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Need a little help with a Job search

PostPosted: Thu Jan 06, 2005 12:57 pm
by Julia
I've been in my current Post Doc position for about 2 years and am coming to the end of it and looking to move on. I seem to be having trouble landing an interview and its getting really frustrating. All I really want is an interview and then the employers can decide for themselves if I'm suitable and I'm fine with that.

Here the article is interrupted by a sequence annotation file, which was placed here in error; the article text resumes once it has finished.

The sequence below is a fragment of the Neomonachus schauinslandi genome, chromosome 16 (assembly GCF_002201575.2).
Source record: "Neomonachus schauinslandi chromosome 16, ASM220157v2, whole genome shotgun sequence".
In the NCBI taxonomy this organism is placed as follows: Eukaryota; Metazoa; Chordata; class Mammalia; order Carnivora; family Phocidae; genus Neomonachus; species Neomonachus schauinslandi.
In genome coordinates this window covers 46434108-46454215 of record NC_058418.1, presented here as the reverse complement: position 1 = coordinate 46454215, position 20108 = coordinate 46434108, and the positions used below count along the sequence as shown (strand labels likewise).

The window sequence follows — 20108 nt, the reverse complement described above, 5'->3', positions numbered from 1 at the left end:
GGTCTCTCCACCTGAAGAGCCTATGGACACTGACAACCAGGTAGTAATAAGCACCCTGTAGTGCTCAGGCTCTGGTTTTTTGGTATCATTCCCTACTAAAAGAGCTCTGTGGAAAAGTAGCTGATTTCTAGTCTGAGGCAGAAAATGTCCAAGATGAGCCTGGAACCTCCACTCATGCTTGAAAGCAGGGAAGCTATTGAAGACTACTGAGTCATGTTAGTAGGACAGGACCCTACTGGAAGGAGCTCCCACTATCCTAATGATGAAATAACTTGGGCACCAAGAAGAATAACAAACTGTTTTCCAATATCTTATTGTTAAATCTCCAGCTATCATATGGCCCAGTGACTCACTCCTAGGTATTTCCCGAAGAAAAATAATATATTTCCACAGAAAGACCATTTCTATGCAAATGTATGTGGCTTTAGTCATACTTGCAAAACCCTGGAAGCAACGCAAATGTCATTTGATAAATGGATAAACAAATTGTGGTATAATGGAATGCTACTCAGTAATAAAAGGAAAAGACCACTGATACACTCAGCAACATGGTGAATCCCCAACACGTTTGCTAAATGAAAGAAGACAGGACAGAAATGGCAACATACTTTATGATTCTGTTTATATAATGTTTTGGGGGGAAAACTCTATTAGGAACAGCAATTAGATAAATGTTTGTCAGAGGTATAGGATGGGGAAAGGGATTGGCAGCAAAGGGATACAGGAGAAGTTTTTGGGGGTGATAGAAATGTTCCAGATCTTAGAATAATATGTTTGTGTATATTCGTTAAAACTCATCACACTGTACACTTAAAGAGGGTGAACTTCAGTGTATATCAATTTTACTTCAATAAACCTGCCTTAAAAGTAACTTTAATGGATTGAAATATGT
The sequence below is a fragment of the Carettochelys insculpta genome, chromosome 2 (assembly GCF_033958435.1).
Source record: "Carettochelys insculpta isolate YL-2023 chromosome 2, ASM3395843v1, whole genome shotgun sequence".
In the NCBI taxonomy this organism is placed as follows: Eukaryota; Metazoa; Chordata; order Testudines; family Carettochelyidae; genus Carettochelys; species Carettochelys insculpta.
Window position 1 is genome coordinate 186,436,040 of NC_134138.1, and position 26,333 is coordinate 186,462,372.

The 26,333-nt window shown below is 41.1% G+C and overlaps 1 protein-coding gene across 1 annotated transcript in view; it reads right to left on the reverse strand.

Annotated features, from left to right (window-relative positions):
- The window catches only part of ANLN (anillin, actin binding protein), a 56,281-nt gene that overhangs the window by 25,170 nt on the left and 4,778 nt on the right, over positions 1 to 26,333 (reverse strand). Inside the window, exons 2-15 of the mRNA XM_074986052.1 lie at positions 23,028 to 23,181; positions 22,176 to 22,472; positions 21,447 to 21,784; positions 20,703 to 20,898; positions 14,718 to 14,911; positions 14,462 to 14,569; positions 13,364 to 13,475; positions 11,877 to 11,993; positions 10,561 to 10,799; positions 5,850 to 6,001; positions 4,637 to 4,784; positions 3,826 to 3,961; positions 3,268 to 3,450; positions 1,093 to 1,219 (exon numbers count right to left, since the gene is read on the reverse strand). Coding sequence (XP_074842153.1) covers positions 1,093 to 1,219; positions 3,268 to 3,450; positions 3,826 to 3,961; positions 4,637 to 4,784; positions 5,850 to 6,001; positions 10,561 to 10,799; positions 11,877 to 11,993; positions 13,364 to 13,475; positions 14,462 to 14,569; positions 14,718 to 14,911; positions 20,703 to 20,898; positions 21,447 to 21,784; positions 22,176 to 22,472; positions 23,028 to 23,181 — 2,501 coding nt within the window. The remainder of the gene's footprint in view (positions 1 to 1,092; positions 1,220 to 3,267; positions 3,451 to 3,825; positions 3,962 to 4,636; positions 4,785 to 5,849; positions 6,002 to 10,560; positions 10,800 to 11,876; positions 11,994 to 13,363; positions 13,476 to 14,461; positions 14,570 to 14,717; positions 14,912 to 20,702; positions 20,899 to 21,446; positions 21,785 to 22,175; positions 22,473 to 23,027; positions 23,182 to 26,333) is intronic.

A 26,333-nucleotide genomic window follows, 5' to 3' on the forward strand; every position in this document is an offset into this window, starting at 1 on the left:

To give you some insight: I'm Australian, on a J-1 and came to the US because my fiancé was pursuing a PhD at my current institution. This institution is R1 but is not extremely prestigious in medical sciences (I have a PhD in Pharmacology) and I did have other offers at more prestigous universities before I came here but elected to come to where my fiancé is because the job offer here was on a really promising project.